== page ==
One of the biggest components of current gravitational-wave detectors is the vacuum chamber where all the interferometer optics are housed — a component that, according to the new study, could be removed from future gravitational-wave interferometers.>
"What we demonstrate in our paper was a turbulence-free double-slit interferometer, which isn't exactly ideal for gravitational-wave detection, but the mechanism that produces the turbulence-free interference can theoretically be applied to any interferometer," said lead author Thomas Smith, a postgraduate from the University of Maryland, Baltimore County (UMBC).
"Our future steps are to look at those interferometers that are ideal for gravitational-wave detection by their layout and see if we can apply this mechanism to those," Smith added. "We could, theoretically, have a gravitational-wave detector out in the open air."
In the study, Smith and Yanhua Shih, a physics professor also at UMBC, argue that the quantum properties of light could be used as a powerful and, potentially, revolutionary new tool for dealing with interferometer noise and detecting even the weakest gravitational-wave signals.
The experimental setup proposed by Smith and Shih is based on an 1801 double-slit experiment devised by English physicist Thomas Young to demonstrate the wave theory of light. It was later used to demonstrate the wave-particle duality concept in quantum mechanics in the early 20th century. In its most basic form, the experiment consists of a light source that illuminates a plate, which has two slits for light to pass through. Behind the plate is a screen. As the light passes through the slits, the waves constructively and destructively interfere, creating a classic pattern of light and dark bands on the screen.
But what if you were to fire just one photon at the slits? Well, through the weirdness of quantum physics, that photon is just as probable to travel through slit A as it is slit B and can therefore interfere with itself to create an interference pattern on the screen. (For an in-depth explanation, read this classic Space.com piece.) This is a useful demonstration of quantum physics, but it would be useless in a gravitational-wave detector; single photons will be affected by air turbulence, so the paths to slit A and slit B will vary, jumbling the photons' phase and blurring out any interference pattern.
So, Smith and Shih suggested that, instead of the one-photon interference, two-photon interference patterns can be measured, and the noise that muddles the one-photon interference pattern will simply disappear from the equation. Much of the detail behind this method is buried in complex math, but it could provide a surprisingly elegant solution for laser interferometers, the researchers said.
Two-photon interference "is kind of a new concept in physics in the past few decades, and it seems to be catching hold," Smith told Space.com. "You can have two potential paths for the two photons to travel. And when you scan your two detectors in approximately the same location, these two potential paths for the two photons overlap. And, because of that overlap, both potential paths experience the same turbulence, the same phase shifts. And, because they're experiencing the same phase shifts, the interference pattern is unaffected … Within the math, the turbulence cancels."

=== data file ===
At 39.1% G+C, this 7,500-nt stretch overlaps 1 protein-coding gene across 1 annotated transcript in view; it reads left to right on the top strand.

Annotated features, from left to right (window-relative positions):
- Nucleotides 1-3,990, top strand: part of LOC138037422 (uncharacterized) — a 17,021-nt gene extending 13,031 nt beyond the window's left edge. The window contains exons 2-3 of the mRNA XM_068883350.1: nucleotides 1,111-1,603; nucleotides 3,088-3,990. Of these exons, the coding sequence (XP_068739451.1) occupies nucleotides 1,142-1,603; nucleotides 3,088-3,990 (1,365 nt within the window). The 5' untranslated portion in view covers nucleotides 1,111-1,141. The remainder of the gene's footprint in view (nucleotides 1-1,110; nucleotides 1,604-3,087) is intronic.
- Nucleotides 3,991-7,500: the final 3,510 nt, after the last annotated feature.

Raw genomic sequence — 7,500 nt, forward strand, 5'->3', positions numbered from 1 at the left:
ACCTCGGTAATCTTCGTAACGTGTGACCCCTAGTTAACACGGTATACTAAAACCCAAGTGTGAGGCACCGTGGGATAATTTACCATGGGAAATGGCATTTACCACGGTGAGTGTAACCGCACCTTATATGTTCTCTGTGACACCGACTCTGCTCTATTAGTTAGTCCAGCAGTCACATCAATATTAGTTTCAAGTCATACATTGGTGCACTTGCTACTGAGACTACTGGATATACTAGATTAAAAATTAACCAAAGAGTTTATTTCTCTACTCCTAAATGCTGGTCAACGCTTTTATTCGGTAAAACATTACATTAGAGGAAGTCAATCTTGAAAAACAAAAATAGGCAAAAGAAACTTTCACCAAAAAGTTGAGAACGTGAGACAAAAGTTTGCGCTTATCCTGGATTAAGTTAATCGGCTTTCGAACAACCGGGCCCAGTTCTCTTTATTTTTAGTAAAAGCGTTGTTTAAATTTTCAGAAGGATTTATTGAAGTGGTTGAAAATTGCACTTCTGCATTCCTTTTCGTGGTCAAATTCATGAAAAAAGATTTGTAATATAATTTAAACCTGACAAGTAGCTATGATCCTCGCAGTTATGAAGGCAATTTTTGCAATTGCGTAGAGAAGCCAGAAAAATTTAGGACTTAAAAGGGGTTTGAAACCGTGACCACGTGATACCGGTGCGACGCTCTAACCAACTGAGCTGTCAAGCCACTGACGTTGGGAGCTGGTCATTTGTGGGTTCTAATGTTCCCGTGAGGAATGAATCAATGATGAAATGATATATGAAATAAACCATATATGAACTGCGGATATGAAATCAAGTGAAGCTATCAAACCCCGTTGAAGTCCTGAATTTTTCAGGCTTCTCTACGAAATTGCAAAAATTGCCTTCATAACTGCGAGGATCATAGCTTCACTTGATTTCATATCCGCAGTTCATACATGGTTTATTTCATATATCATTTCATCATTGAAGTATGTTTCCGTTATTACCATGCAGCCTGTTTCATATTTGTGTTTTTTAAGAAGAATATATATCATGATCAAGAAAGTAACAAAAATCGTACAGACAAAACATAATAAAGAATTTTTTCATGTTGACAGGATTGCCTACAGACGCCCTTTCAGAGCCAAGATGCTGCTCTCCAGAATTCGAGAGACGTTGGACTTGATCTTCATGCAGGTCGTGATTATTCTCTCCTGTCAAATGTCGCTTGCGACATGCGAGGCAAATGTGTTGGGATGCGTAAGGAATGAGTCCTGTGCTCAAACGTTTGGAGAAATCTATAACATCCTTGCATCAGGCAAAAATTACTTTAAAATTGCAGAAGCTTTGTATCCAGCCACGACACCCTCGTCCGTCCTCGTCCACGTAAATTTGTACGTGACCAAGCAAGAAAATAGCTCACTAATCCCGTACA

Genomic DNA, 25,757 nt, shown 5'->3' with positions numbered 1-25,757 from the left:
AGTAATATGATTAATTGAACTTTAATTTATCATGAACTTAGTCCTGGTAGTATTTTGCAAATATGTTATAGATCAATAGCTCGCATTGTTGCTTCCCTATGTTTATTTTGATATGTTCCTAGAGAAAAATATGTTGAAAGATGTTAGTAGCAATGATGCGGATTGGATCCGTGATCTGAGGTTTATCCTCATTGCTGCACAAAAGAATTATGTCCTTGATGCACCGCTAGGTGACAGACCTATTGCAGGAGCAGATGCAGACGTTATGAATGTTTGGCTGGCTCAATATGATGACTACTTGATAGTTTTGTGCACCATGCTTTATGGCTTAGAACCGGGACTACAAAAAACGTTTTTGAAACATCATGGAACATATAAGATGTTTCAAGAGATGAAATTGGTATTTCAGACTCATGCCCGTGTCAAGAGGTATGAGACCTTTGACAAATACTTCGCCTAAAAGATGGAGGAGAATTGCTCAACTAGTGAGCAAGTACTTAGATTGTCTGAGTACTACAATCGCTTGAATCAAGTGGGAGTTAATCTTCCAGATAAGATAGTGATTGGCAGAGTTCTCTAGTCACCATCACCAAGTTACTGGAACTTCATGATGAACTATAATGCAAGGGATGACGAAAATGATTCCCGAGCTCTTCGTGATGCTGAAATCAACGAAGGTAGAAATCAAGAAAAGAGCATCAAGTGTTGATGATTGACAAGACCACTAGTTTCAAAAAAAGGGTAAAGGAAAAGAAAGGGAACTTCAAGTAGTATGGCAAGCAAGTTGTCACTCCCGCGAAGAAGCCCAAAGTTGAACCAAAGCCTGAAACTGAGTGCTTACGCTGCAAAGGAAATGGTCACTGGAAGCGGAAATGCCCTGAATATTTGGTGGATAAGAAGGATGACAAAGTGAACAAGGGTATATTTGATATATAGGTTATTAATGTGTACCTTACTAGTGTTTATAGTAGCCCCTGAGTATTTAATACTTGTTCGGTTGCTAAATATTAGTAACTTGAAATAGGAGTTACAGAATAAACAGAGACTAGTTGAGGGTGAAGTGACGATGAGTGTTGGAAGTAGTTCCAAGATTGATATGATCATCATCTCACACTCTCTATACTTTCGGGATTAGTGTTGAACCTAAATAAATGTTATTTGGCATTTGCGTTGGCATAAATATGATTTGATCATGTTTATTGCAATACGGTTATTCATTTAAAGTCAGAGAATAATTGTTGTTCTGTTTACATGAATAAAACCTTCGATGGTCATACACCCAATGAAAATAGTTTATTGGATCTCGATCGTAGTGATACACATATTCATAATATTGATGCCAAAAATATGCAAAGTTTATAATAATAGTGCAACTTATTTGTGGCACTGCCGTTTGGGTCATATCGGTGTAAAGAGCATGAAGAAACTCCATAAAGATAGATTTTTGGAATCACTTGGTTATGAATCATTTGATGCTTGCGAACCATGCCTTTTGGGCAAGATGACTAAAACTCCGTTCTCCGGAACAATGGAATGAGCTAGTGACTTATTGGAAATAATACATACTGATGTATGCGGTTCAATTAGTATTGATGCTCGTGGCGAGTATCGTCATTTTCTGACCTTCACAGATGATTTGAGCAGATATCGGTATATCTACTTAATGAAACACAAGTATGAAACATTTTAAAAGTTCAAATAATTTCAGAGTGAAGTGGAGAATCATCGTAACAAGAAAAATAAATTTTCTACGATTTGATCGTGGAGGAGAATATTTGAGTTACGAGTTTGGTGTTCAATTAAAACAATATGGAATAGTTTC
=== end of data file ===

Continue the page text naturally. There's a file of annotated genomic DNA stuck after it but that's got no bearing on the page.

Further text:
The researchers even demonstrated this method with a tabletop experiment incorporating a laser light source, double slits, and a toaster oven in between to create air turbulence. When the oven is turned on, the classic interference pattern abruptly disappears; the air turbulence disrupts the photons, preventing interference from occurring. But if you carefully position two detectors to precisely measure the two-photon interference pattern and then turn the oven on, the interference pattern persists as if there were no turbulence at all.
"The classic interference pattern disappeared [when the oven was switched on], but the interference pattern we measured from the intensity fluctuation correlation in this turbulence-free interferometer remained at nearly 100 percent — still very clear," Shih said.
In this situation, the researchers can measure the pattern generated when pairs of photons interfere with themselves after traveling the same path from the coherent light source to the slits. In effect, these pairs of photons experience the exact same turbulence during their journey, like two passengers sitting next to each other on a roller-coaster ride. Sure, the two passengers will experience a lot of ups, downs, loops, and wobbles, but they will arrive at the end of the ride having traveled along the exact same path. Like the roller-coaster passengers, to the pairs of photons (and the interference pattern they create), it's as if the air turbulence weren't even there.
By the researchers' logic, if this system could be scaled up and somehow incorporated into the optical system of gravitational-wave interferometers, these detectors could function in the open air, and highly efficient vacuum systems would no longer be required. And once this complex system was removed, the possibilities would become very exciting.
"We could have one station on the surface of Earth and others on satellites … We could make a much bigger interferometer that would be much more sensitive than the ones we currently have," Shih said. The bigger the interferometer, he said, the more sensitive the detector would become to weaker and lower-frequency gravitational waves. [The Universe: Big Bang to Now in 10 Easy Steps]